By Raphael Grunfeld, November 30, 2009
Bava Batra 97b
Just because G-d has given us a weekly, lifetime subscription to paradise, that does not mean that we may take the Shabbat for granted. No gift should go unacknowledged and no giver should go forgotten. “Remember the Shabbat and bless it”, Zachor et Yom Hashabat Lekadsho.” We bless the Giver by reciting Kiddush and Havdalah, and we remember the Shabbat by drinking wine, which in Scripture, is the beverage of fond memories. Like us, the Shabbat guest wants to be welcomed when she arrives and missed when she leaves.
But you are vacationing in Cape Cod and the local liquor store does not carry “Kosher” wine! And the next Shabbat morning, back in town, you hover over the synagogue, Bar Mitzva Kiddush table, and are about to recite Kiddush. And you wonder. “The whisky, or the wine” ?
In determining whether there is any acceptable alternative to wine, the Rabbis differentiate between Kiddush on Friday night, Havdalah on Motzei Shabbat and Kiddush on Shabbat morning. In view of the fact that Friday night Kiddush is a Biblical requirement, the only alternative to Kiddush wine on Friday night, is to recite Kiddush over bread. The connection between the Shabbat and the Mishkan, (Sanctuary) which defines the 39 prohibited Melachot on Shabbat, may also explain why only wine and bread are acceptable. Both wine and bread were used in the Temple sacrifices. When reciting Kiddush over bread in the absence of wine on Friday night, the following procedure is followed. One washes one’s hands, covers the two loaves of bread with a cloth, places one’s hands on the cloth and recites Vayechulu. The blessing for wine which would otherwise precede the Kiddush blessing, is replaced by the blessing for bread.
Havdalah, is, according to most opinions, of Rabbinic origin, and accordingly, the Rabbis have a more flexible approach. The preferred beverage for Havdalah is still wine. Nevertheless, if one finds oneself, without wine, one may use other beverages which qualify as “Chamar Medinah”, which, loosely translated, means, the “popular beverage of the location”. The precise meaning of “Chamar Medina”, which beverages qualify as Chamar Medina, and under what circumstances they may be used instead of wine, is the subject of animated Halachic debate.
According to the Shulchan Aruch, all drinks, except water, qualify as Chamar Medina. According to Rabbi Moshe Feinstein, what sets Chamar Medina apart from other beverages is that it is principally a social drink rather than a thirst-quenching drink. Accordingly, soda and water, which people do not drink as a rule, unless they are thirsty, do not qualify as Chamar Medinah and cannot be used for Havdalah. Conversely, whisky, beer, tea, coffee and perhaps even milk, do qualify as Chamar Medina, in as much as people might drink them for social reasons, even when they are not thirsty. These drinks may therefore be used for Havdalah. Rav Ovadiah Yosef, however, vehemently disagrees. A drink is not considered Chamar Medina, he claims, unless it is both bitter in taste and intoxicating. The only reason, he argues, that one is allowed to drink non-alcoholic beverages before Kiddush on Shabbat morning, is precisely because they are not considered “drinks” for the purpose of Kiddush. It follows therefore, that they do not qualify for Kiddush or Havdalah. And the debate continues regarding the circumstances which justify using Chamar Medina for Havdalah. According to most opinions, Chamar Medina may only be used if wine is totally unavailable, at any price, in town or a distance of one day’s journey from town. According to the Rambam, however, once a drink qualifies as Chamar Medina, it may be used for Havdalah even if wine is available in town.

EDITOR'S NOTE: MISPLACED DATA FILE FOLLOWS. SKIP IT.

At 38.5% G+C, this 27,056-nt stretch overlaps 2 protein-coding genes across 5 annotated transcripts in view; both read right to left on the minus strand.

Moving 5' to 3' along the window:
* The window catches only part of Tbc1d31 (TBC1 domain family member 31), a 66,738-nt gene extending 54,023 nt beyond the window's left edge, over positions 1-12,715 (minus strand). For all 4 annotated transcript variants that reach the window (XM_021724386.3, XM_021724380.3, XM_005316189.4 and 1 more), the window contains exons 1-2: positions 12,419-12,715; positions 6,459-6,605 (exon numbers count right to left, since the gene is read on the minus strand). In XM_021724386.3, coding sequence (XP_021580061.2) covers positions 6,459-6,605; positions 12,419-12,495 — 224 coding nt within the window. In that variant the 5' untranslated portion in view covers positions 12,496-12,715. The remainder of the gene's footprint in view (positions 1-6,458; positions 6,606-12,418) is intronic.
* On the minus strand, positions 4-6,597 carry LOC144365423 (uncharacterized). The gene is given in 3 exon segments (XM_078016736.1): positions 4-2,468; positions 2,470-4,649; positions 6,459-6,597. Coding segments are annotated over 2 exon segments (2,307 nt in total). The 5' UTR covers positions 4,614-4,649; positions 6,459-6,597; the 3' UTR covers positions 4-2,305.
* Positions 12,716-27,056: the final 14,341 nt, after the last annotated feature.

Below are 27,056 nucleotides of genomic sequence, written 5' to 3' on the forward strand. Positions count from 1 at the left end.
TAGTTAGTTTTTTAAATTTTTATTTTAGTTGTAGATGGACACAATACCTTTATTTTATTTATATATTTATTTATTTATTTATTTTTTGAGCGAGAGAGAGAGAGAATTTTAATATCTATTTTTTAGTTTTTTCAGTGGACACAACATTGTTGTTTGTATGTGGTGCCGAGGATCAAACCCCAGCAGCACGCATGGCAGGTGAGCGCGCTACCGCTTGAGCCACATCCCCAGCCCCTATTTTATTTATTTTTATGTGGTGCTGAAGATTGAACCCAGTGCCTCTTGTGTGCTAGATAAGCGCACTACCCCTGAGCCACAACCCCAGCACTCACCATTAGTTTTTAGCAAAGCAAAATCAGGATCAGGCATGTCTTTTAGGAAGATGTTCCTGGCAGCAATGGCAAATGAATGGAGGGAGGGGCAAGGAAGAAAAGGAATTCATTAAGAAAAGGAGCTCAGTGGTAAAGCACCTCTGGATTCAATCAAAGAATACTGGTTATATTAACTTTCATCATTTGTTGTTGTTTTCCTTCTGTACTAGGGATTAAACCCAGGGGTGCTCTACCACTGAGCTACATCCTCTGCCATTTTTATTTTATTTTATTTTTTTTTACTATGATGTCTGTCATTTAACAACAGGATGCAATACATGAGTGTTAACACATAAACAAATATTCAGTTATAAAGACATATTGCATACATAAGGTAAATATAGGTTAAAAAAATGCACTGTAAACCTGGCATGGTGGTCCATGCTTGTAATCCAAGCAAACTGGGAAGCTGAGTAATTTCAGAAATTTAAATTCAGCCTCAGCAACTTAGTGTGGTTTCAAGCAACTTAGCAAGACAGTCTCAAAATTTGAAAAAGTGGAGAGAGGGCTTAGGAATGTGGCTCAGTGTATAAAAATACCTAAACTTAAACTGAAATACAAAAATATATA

The situation with Shabbat morning is the most lenient of the three. This is because it is of Rabbinic origin and the Kiddush that welcomed Shabbat has already been made Friday night. Accordingly, the accepted practice is to allow Chamar Medina for Shabbat morning Kiddush, where wine, although available, is either not easily accessible, or too expensive. And on Shabbat morning, whisky is in a category all of its own. Unlike other beverages that qualify as Chamar Medina, whisky can be chosen over wine, even where the two bottles are standing side by side. According to the Mishna Berura, however, one would have to use a wine-size Kiddush cup which holds between 3-6 ounces and drink most of it in one shot. According to other authorities, a small whisky glass is sufficient.
Raphael Grunfeld’s book, Ner Eyal on Seder Moed is available now at OU.org and at your local Judaic bookstore. His new book, Ner Eyal on Seder Nashim & Nezikin will be available shortly. You can reach Raphael at firstname.lastname@example.org.